The Afghan social structure has been vehemently dominated by religious extremism and tribal nepotism. After a decade of reform, the ideology remains strong. A major step was taken by the Afghan government in support of women’s equality by enacting the Law on the Elimination of Violence against Women (EVAW) in 2009. The EVAW law defines 22 different forms of violence against women and punishments for persons found guilty of committing such acts. Judicial officials in many parts of the country have begun to apply the law but its use represents a very small percentage of how the government addresses cases of violence against women.
According to official data, EVAW is most widely implemented in the cities of Herat and Kabul and least in Kunar and Logar. A possible reason for low reporting of violence against women in these border zone cities may be the influence of the Taliban with their oppressive ideology towards women. The reach of the central government in these regions is limited which restricts the availability of civic services such as schools, hospitals, courts, and police forces, compared to the rest of the country. Support programs for victims of domestic violence are lesser in number than in other cities as both local and international non-governmental organisations find it more difficult and dangerous to work in these areas.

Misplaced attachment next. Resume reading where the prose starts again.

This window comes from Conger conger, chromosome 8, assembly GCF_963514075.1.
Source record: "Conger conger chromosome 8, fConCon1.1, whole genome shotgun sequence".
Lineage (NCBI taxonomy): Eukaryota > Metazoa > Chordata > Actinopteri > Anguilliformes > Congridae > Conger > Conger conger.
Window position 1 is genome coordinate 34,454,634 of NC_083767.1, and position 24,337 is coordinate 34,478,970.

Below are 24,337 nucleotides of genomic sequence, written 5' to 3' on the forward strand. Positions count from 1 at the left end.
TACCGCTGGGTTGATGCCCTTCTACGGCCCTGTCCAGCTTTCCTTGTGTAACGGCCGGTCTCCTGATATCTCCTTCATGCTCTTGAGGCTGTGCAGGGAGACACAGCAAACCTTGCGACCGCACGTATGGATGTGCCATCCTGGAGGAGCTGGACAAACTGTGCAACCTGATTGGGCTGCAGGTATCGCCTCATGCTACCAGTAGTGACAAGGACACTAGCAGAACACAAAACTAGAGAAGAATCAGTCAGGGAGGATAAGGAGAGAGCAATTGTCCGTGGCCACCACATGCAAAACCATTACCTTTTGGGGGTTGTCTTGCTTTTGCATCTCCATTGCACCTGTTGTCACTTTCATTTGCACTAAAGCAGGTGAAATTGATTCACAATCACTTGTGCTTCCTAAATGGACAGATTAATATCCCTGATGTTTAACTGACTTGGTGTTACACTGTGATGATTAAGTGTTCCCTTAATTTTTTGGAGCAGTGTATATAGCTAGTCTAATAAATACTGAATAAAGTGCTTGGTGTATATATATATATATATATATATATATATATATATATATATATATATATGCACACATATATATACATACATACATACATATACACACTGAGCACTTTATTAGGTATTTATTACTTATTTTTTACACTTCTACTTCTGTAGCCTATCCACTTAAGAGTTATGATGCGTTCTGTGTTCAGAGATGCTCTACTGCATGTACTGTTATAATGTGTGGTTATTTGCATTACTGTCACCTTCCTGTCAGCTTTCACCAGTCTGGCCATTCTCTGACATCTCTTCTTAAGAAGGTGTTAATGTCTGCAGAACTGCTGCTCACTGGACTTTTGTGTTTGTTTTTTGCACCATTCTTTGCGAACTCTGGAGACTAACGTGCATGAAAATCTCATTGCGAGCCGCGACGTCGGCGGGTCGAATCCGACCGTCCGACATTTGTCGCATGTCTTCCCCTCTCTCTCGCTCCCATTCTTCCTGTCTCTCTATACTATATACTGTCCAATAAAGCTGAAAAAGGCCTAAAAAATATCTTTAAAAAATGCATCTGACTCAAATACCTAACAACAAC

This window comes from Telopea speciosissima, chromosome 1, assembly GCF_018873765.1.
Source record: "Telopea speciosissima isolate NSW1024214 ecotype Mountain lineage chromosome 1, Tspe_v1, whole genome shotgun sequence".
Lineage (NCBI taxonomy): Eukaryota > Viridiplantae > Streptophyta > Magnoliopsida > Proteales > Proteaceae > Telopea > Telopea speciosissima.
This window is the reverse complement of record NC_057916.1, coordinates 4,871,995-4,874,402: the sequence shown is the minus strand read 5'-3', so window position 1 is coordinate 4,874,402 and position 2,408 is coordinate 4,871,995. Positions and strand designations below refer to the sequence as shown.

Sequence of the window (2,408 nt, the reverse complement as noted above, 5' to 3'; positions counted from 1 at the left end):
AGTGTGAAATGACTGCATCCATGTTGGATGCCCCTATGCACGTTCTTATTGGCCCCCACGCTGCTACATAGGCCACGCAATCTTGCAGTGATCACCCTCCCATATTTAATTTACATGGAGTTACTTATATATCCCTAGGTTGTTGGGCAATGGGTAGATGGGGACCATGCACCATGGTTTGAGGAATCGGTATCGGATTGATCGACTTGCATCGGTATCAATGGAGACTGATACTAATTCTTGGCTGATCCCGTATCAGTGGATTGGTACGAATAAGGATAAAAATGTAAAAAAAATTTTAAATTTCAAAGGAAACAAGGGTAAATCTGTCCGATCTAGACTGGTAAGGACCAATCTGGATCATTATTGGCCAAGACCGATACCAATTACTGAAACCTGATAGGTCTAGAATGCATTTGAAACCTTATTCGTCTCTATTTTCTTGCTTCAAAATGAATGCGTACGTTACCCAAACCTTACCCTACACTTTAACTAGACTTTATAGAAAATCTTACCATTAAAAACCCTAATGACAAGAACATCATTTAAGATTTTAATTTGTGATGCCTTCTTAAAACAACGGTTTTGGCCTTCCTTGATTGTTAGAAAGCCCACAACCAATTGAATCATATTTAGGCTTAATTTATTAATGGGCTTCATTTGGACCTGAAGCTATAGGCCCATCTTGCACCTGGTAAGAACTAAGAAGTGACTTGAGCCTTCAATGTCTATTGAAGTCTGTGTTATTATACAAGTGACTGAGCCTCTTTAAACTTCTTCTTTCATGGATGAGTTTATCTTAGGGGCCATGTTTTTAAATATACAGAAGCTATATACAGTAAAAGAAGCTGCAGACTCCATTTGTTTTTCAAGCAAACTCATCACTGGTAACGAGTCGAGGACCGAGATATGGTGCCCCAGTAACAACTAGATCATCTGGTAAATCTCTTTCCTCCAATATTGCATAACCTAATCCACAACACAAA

“Women in Afghanistan are very humble and religious. In the beginning when I came here, there were no women to be seen in bazaars or on the street. Now they are getting trained to take up positions in the Afghan National Police (ANP). Foreign organisations have also employed more women as victims tend to open up to them better. But even now no comparison can be created between them and women in the west,” explains a British soldier deployed in Herat, indicating that there is a long way to go for Afghan women to enjoy the same freedom as women elsewhere in the world.
In March 2012, the Ulema Council’s declaration regarding women, and Karzai’s reverberation of the same declaration, led many to believe that that Afghanistan is once again moving towards the same era of Talibanisation. Part 1C, Section F of the declaration stated that women ‘should avoid mingling with stranger men in various social situations, such as education, shopping, the office and other affairs of life.’ Part D goes on to say: ‘Men are fundamental and women are secondary; also, lineage is derived from the man.’ The declaration, in addition, condemns violence against a women ‘without a Shariah-compliant reason’ – not addressing the likelihood of domestic violence in response to a Shariah-compliant reason.
President Karzai publicly endorsed the declaration by the Council terming it as “reiterating Islamic principles and values.” Many believe that President Karzai’s desire to end the Taliban insurgency through peace talks would cost women to compromise their hard-won rights of 2001.There exists a rising fear that if the Taliban are allowed to rejoin the Afghan government and society without accountability for their actions in the last decade, the country would once again see the public stonings, hangings and beheadings that marked their time in power previously.